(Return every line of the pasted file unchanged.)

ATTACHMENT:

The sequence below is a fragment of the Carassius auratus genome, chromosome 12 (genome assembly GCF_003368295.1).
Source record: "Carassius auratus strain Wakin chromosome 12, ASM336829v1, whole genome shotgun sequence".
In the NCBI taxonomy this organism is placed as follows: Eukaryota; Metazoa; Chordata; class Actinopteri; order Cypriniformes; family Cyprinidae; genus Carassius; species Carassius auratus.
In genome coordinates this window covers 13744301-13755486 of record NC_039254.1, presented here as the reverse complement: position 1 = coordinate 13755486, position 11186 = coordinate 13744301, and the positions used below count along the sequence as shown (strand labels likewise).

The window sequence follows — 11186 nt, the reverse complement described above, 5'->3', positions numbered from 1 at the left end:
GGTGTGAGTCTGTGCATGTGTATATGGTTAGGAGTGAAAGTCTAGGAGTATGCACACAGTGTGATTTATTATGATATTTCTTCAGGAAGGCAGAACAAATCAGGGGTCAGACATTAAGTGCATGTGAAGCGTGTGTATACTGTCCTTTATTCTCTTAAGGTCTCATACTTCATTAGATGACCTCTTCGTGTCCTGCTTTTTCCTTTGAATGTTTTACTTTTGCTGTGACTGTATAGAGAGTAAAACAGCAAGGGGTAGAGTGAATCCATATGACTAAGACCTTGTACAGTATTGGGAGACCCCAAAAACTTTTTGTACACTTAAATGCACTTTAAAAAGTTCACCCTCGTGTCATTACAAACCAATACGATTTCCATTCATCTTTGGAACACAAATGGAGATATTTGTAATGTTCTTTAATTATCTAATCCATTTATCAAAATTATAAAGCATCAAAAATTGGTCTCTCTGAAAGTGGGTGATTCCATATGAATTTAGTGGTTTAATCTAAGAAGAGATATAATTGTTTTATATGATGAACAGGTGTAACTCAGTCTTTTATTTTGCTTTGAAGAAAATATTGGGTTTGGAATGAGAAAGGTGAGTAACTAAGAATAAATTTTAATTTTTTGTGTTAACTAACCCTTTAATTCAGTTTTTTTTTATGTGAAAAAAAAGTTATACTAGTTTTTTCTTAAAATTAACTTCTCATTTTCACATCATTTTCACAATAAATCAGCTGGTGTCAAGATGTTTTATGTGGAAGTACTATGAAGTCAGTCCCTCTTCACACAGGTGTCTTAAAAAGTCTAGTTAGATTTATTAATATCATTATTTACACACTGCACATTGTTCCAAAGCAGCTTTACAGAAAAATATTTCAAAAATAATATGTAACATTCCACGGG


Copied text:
The sequence below is a fragment of the Carassius auratus genome, chromosome 12 (genome assembly GCF_003368295.1).
Source record: "Carassius auratus strain Wakin chromosome 12, ASM336829v1, whole genome shotgun sequence".
In the NCBI taxonomy this organism is placed as follows: Eukaryota; Metazoa; Chordata; class Actinopteri; order Cypriniformes; family Cyprinidae; genus Carassius; species Carassius auratus.
In genome coordinates this window covers 13744301-13755486 of record NC_039254.1, presented here as the reverse complement: position 1 = coordinate 13755486, position 11186 = coordinate 13744301, and the positions used below count along the sequence as shown (strand labels likewise).

The window sequence follows — 11186 nt, the reverse complement described above, 5'->3', positions numbered from 1 at the left end:
GGTGTGAGTCTGTGCATGTGTATATGGTTAGGAGTGAAAGTCTAGGAGTATGCACACAGTGTGATTTATTATGATATTTCTTCAGGAAGGCAGAACAAATCAGGGGTCAGACATTAAGTGCATGTGAAGCGTGTGTATACTGTCCTTTATTCTCTTAAGGTCTCATACTTCATTAGATGACCTCTTCGTGTCCTGCTTTTTCCTTTGAATGTTTTACTTTTGCTGTGACTGTATAGAGAGTAAAACAGCAAGGGGTAGAGTGAATCCATATGACTAAGACCTTGTACAGTATTGGGAGACCCCAAAAACTTTTTGTACACTTAAATGCACTTTAAAAAGTTCACCCTCGTGTCATTACAAACCAATACGATTTCCATTCATCTTTGGAACACAAATGGAGATATTTGTAATGTTCTTTAATTATCTAATCCATTTATCAAAATTATAAAGCATCAAAAATTGGTCTCTCTGAAAGTGGGTGATTCCATATGAATTTAGTGGTTTAATCTAAGAAGAGATATAATTGTTTTATATGATGAACAGGTGTAACTCAGTCTTTTATTTTGCTTTGAAGAAAATATTGGGTTTGGAATGAGAAAGGTGAGTAACTAAGAATAAATTTTAATTTTTTGTGTTAACTAACCCTTTAATTCAGTTTTTTTTTATGTGAAAAAAAAGTTATACTAGTTTTTTCTTAAAATTAACTTCTCATTTTCACATCATTTTCACAATAAATCAGCTGGTGTCAAGATGTTTTATGTGGAAGTACTATGAAGTCAGTCCCTCTTCACACAGGTGTCTTAAAAAGTCTAGTTAGATTTATTAATATCATTATTTACACACTGCACATTGTTCCAAAGCAGCTTTACAGAAAAATATTTCAAAAATAATATGTAACATTCCACGGG